Overall, the U.S. remains an oasis. As long as inflation remains moderate, the U.S. economy continues to grow and the Fed keeps interest rates low, investors will return to the stock market in droves. And that continues to bode well for our fundamentally superior stocks.
***What to expect from earnings as we look toward the second half of 2019 and the first half of 2020
As I write, expectations are that this current earnings season will wind up posting a -2.6% decline in earnings with 4% growth in revenues.
For Q3, current estimates are for another earnings decline of -1.9%, coupled with revenue growth of just 3.2%.
In Q4, we’re expected to swing back into growth mode, with earnings anticipated to come in at 4.9% and revenues climbing back to 4%.
But what’s more interesting and exciting is what’s expected to come in 2020. Q1 earnings growth is pegged at 9.2%, followed by 12.6% expected growth from Q2 next year.
So, it appears if we can weather some shorter-term weakness, we’re headed back into growth mode as the markets approach Christmas and beyond.
If you’re looking for a free tool to help you evaluate the strength of your portfolio as earnings season rolls on, check out Louis’ .
As an example, I just entered Microsoft:
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***In the meantime, all eyes are on the Fed tomorrow
Tomorrow, the Fed will be reporting its decision on interest rates.
Here’s Louis on what he expects we’ll see:
Aside from another round of earnings reports scheduled for this week, Wall Street’s attention will zero in on the Federal Open Market Committee (FOMC) meeting. In my opinion, the Federal Reserve is set to cut key interest rates this week.
As you know, the collapse in global interest rates this year pushed Treasury yields dramatically lower and temporarily “inverted” the yield curve. The Fed wants to “un-invert” the yield curve, since it is bad for the banking industry that it regulates. In addition, inflation has failed to reaccelerate as the Fed anticipated this year — and that’s likely to weigh in the Fed’s interest rate decision.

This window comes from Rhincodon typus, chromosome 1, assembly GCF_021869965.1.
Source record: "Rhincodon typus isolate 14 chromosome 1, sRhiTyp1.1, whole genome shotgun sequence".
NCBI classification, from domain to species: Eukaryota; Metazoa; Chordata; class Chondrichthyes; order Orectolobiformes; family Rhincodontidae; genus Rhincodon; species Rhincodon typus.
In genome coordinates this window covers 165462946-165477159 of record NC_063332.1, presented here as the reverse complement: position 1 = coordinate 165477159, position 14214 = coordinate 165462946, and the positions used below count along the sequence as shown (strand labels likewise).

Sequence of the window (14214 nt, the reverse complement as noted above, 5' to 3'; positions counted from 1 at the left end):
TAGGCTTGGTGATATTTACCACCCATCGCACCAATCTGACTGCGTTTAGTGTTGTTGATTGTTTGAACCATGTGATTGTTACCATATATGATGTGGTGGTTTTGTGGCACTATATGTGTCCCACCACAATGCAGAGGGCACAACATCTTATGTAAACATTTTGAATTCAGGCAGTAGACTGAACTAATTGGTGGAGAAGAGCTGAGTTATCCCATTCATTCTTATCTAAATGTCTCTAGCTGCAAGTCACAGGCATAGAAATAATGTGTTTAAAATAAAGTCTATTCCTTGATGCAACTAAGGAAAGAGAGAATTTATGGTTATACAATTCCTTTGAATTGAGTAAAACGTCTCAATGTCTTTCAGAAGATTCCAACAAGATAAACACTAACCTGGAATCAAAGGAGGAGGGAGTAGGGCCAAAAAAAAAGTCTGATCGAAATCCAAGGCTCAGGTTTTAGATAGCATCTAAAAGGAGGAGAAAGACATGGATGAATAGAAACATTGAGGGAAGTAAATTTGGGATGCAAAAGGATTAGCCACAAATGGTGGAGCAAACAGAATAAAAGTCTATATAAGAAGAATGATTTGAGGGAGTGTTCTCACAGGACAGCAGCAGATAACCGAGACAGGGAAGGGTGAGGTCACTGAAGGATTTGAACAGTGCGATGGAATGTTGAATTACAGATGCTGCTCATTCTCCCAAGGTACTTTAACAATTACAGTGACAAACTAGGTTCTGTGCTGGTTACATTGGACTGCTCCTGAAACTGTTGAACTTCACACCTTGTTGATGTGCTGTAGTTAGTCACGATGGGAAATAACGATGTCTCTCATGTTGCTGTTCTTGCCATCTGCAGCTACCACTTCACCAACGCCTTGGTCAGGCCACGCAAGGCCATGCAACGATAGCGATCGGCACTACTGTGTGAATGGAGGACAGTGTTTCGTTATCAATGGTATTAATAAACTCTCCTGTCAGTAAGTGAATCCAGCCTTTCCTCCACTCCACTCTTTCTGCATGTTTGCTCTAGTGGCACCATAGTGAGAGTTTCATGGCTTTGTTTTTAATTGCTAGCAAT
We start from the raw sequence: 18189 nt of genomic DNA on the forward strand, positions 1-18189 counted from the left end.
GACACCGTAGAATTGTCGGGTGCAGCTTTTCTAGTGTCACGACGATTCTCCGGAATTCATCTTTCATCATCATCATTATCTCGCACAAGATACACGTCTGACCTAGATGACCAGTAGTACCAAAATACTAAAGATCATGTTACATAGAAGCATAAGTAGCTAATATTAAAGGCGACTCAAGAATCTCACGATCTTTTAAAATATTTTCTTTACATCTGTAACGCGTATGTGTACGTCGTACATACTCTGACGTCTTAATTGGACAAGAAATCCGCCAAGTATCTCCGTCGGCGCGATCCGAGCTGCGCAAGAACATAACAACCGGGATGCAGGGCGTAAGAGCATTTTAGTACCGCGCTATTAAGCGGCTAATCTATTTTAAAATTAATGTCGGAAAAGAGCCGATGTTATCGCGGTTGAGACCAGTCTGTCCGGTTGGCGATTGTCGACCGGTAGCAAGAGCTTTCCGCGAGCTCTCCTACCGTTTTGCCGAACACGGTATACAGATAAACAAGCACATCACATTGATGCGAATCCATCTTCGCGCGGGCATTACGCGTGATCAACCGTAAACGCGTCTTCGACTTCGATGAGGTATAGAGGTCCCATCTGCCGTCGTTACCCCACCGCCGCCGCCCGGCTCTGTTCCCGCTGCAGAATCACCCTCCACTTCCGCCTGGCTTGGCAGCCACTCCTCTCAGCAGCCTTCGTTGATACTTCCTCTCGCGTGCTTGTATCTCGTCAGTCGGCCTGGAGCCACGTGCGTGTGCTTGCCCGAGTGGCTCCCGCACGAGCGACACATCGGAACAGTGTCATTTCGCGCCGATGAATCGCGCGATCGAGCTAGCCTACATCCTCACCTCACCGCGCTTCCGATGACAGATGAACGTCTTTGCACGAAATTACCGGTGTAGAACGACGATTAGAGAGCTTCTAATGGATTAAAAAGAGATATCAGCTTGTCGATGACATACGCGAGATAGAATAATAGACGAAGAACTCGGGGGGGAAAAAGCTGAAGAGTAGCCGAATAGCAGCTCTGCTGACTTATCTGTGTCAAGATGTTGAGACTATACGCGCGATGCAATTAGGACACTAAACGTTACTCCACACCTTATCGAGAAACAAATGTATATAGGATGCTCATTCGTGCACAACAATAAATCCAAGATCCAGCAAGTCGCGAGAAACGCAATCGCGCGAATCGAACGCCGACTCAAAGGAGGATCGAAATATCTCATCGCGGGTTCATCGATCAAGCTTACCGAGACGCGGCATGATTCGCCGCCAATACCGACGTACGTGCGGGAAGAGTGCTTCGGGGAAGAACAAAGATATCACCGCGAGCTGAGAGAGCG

Frankly, at this point, everyone expects a rate-cut. CME Group’s FedWatch tool puts the expectation of a cut at 100%, which is where it’s been for a while now.
As you can see below, 72.9% are looking for a quarter-point cut, while the remaining 27.1% believe we’ll see a half-point.
With the Fed having sent signals it’s likely to cut rates, and with market participants so certain a rate-cut is coming, we have to assume that a quarter-point cut is already priced into the market.
Given this, if we get that cut, we’re not anticipating substantial fireworks. But if the Fed surprises us by cutting a half-point, or (God-forbid) keeping rates steady, look for far more volatility.
Wrapping up, here at the turn of Q2 earnings season, it appears we’re tip-toeing through relatively unscathed. That said, the number of companies posting strong numbers is narrowing so focusing on quality remains important.
Fortunately, when you do that, good things often happen — for example, over the first half of 2019, Louis’ fundamental-based approach helped subscribers lock in a 274% gain from NVDA, 115% from WP, 211% from IIN, 122% with NFLX, and 150% from WWE. If you’d like his help in finding similar companies with superior fundamentals, .
Have a good evening,
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The views and opinions expressed herein are the views and opinions of the author and do not necessarily reflect those of Nasdaq, Inc.